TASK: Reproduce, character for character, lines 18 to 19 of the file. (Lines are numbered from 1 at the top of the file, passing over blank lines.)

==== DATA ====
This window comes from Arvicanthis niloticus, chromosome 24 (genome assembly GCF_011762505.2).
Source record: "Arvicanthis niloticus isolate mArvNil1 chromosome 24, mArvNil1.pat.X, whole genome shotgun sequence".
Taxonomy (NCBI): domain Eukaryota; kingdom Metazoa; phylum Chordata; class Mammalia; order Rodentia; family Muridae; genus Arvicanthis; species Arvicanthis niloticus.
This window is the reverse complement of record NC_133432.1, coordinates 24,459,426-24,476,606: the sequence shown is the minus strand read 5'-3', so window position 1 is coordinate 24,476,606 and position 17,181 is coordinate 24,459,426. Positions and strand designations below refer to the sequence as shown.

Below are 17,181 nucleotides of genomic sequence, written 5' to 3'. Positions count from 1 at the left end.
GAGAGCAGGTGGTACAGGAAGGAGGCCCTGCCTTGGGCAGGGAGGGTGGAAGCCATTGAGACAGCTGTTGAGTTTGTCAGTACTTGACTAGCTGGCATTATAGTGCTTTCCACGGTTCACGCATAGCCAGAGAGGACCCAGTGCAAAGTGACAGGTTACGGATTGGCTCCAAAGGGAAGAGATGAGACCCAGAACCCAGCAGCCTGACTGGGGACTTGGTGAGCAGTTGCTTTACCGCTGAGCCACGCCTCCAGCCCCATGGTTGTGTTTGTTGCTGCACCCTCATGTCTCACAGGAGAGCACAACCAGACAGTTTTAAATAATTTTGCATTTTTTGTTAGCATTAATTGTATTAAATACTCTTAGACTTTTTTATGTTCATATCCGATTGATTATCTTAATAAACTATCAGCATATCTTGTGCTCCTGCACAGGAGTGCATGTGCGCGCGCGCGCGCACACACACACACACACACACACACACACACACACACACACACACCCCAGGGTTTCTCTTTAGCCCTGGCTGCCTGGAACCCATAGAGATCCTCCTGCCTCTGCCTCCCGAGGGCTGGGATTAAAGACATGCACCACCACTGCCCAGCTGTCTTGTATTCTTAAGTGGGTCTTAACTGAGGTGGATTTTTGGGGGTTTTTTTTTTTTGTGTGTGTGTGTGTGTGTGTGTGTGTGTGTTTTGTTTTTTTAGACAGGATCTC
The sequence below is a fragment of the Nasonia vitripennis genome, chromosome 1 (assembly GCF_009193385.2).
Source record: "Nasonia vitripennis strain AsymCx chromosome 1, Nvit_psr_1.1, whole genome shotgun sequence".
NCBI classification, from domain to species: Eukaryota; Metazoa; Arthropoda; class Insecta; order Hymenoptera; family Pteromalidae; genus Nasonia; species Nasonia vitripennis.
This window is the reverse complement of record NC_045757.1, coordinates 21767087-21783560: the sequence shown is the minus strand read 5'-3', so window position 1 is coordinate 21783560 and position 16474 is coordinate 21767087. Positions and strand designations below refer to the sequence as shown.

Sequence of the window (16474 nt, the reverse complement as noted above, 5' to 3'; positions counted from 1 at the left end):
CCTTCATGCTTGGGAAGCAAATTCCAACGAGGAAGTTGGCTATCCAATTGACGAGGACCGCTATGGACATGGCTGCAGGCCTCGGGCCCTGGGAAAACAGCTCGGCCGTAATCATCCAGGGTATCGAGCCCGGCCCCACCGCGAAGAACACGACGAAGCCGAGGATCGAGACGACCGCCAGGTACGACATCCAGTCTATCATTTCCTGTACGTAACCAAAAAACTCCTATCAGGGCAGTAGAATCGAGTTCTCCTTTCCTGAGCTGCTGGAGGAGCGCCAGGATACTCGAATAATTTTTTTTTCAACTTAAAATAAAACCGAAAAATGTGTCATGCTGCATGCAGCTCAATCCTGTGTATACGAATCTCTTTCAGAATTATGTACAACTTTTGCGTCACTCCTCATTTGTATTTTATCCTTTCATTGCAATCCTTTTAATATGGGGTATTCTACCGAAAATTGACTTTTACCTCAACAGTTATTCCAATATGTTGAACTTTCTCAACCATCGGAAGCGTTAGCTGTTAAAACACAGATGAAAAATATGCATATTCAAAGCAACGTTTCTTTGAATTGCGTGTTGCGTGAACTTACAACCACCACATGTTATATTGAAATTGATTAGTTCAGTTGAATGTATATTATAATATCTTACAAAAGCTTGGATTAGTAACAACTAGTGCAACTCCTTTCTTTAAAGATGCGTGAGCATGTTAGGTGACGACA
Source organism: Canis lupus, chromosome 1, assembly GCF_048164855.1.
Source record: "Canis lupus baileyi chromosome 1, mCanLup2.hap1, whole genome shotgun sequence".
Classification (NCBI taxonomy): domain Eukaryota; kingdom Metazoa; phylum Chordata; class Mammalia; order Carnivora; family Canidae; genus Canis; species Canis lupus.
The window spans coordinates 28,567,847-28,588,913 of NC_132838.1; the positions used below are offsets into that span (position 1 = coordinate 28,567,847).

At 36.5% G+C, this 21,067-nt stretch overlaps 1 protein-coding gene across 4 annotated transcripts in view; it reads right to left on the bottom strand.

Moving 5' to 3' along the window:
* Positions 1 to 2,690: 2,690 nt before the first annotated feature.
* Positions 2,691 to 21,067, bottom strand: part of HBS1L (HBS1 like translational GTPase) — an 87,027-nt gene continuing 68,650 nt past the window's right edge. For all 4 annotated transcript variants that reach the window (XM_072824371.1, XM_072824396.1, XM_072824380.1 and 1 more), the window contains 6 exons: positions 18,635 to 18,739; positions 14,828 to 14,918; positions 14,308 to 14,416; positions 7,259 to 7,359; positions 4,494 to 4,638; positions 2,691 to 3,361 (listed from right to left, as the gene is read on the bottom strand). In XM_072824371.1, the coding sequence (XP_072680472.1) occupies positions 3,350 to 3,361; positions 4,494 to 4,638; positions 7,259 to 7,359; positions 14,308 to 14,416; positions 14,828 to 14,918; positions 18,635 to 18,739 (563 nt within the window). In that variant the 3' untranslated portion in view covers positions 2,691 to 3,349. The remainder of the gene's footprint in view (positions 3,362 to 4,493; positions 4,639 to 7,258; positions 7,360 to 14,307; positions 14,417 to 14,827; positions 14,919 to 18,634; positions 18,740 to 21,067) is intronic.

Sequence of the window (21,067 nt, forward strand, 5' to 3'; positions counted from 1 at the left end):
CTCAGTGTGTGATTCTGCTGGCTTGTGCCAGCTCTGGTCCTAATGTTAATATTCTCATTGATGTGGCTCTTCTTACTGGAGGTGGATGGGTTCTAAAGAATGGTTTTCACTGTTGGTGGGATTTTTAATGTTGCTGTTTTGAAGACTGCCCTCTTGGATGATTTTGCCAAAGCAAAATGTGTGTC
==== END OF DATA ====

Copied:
Moving 5' to 3' along the window:
* Positions 1 to 2,690: 2,690 nt before the first annotated feature.